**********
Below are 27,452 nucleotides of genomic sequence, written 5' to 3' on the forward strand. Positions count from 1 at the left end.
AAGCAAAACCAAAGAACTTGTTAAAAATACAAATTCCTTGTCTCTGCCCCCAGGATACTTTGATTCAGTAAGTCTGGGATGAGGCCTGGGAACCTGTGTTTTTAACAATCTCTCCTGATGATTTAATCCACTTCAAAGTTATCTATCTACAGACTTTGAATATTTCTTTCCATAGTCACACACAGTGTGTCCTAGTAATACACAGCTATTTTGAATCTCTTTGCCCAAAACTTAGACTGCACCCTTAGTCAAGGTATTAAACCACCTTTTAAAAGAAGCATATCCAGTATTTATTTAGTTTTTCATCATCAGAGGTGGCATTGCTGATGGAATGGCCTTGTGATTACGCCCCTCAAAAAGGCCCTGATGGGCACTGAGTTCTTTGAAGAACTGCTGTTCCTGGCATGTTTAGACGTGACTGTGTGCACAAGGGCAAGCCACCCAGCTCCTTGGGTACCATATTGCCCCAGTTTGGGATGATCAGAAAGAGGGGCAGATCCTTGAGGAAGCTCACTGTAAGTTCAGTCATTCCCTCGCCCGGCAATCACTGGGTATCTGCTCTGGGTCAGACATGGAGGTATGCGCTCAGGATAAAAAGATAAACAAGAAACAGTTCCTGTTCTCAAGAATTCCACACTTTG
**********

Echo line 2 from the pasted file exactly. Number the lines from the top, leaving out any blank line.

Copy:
AAGCAAAACCAAAGAACTTGTTAAAAATACAAATTCCTTGTCTCTGCCCCCAGGATACTTTGATTCAGTAAGTCTGGGATGAGGCCTGGGAACCTGTGTTTTTAACAATCTCTCCTGATGATTTAATCCACTTCAAAGTTATCTATCTACAGACTTTGAATATTTCTTTCCATAGTCACACACAGTGTGTCCTAGTAATACACAGCTATTTTGAATCTCTTTGCCCAAAACTTAGACTGCACCCTTAGTCAAGGTATTAAACCACCTTTTAAAAGAAGCATATCCAGTATTTATTTAGTTTTTCATCATCAGAGGTGGCATTGCTGATGGAATGGCCTTGTGATTACGCCCCTCAAAAAGGCCCTGATGGGCACTGAGTTCTTTGAAGAACTGCTGTTCCTGGCATGTTTAGACGTGACTGTGTGCACAAGGGCAAGCCACCCAGCTCCTTGGGTACCATATTGCCCCAGTTTGGGATGATCAGAAAGAGGGGCAGATCCTTGAGGAAGCTCACTGTAAGTTCAGTCATTCCCTCGCCCGGCAATCACTGGGTATCTGCTCTGGGTCAGACATGGAGGTATGCGCTCAGGATAAAAAGATAAACAAGAAACAGTTCCTGTTCTCAAGAATTCCACACTTTG